I prefer “fixed-sum” to “zero-sum”, but otherwise, my sentiments exactly.

I am not now Tweeting, merely perusing the Tweets of others.  If I were Tweeting, this would be a Tweet.

Wednesday October 17 2018

Yesterday I was writing here about how temporariness is a great softener of visual blows.  If you don’t like it, wait until it goes away.

Well, here is news of progress in the technology of making how something looks something that can keep on changing:

Flexible electronic paper could be available in colour as early as next year, allowing designers to create clothing, accessories and other products that double as display screens.

Commonly used on devices such as Kindle e-readers, e-paper has until now only been available in monochrome, restricting its appeal.

But advances in flexible e-paper technology mean that products such as shoes, watches and garments could soon feature full-colour text, patters and images that can constantly change.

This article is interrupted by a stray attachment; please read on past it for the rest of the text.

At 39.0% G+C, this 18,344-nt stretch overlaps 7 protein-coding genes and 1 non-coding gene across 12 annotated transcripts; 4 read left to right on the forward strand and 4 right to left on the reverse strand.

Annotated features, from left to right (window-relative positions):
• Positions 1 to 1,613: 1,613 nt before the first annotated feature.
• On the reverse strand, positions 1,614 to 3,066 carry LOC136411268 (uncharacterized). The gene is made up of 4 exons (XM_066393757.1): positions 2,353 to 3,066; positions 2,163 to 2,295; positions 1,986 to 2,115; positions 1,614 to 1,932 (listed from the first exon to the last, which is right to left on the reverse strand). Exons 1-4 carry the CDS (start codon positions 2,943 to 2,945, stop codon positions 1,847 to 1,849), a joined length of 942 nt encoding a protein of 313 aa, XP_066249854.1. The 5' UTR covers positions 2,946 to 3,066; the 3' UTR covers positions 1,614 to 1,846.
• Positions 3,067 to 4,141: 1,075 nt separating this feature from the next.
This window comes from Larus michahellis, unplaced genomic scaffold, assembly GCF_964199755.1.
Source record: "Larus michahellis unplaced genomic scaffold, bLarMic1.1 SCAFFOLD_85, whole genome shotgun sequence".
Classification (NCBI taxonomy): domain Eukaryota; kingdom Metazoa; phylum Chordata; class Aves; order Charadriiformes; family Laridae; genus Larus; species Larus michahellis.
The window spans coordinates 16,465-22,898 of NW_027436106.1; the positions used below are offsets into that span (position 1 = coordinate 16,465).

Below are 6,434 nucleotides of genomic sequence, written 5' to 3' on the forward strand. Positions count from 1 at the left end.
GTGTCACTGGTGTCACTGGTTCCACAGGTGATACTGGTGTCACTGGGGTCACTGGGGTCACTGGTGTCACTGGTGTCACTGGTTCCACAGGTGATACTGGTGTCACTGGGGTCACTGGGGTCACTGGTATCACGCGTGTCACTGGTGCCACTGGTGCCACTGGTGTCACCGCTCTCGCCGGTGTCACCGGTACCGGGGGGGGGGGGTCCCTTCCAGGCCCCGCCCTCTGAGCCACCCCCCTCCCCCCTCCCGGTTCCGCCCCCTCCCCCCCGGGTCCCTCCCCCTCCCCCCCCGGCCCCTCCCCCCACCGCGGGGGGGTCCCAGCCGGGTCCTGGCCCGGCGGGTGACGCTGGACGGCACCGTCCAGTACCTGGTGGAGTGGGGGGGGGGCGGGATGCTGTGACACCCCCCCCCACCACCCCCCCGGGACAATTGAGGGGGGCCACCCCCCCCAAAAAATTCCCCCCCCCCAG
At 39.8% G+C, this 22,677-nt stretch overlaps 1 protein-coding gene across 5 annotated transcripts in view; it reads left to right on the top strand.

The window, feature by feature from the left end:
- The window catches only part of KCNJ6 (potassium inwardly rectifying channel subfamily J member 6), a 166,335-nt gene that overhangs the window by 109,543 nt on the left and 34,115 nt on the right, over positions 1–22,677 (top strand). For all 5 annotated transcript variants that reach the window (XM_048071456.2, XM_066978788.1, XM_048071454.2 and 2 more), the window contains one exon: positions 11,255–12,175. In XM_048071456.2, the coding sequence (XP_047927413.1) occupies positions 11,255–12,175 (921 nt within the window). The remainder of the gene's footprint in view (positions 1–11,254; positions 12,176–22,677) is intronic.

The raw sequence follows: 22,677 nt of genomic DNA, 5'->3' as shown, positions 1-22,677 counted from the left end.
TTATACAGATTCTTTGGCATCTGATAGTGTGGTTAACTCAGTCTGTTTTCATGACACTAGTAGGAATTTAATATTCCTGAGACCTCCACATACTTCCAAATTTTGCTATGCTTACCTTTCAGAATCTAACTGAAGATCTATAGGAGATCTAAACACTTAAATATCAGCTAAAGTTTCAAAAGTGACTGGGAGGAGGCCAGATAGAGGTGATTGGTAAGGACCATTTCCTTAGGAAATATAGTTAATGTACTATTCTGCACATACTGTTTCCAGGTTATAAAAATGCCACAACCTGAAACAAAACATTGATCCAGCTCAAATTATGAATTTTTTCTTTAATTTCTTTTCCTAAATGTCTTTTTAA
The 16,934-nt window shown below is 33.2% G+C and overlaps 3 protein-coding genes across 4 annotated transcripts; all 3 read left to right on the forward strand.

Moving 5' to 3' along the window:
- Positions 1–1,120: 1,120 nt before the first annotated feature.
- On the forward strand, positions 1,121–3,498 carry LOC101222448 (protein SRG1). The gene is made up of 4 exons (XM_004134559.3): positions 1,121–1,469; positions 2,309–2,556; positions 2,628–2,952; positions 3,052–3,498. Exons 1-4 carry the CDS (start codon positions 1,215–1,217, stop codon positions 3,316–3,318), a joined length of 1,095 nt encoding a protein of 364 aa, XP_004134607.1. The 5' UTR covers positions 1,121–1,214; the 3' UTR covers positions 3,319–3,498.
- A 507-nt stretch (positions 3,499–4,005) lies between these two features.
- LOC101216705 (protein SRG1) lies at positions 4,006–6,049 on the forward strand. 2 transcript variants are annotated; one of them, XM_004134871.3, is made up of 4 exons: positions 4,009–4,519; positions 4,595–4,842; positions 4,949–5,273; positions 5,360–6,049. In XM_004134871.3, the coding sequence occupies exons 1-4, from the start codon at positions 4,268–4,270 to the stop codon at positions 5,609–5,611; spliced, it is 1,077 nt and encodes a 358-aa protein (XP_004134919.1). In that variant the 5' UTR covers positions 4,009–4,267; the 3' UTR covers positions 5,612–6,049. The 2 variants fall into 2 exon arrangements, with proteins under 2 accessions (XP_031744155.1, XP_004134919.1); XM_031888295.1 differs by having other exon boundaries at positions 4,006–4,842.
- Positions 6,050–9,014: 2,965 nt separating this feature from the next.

It won’t just be how people dress.

However, this will be a different kind of temporariness, because the changing, at least potentially, will never stop.  There will be no normal that gets interrupted, which you can wait for things to get back to, the way you can with scaffolding.

But, ”could be available ...” means that all this will be taking a while.

Tuesday October 16 2018

I’ve asked it before and I’ll ask it again.  Why do I regard most of Modern Art as silly, yet relish real world objects which resemble Modern Art?  Objects like this:

image

The above photo was taken on The last really fine day of 2018, just minutes after I had taken the one in that earlier posting.

You don’t need to go to an exhibition of sloppily painted abstract art, when the regular world contains wondrous looking objects like that.  And what is more, they are wondrous looking objects which have worthwhile purposes.  This wondrous object is for supporting and protecting workers as they work on a building.

Here is how that same scaffolding looked, unwrapped, about a month earlier:

image

I particular enjoy how the sky changes colour, in my camera, when a big white Thing is inserted into the picture.  (This afternoon, I encountered this, by Real Photographer Charlie Waite.  Same effect.)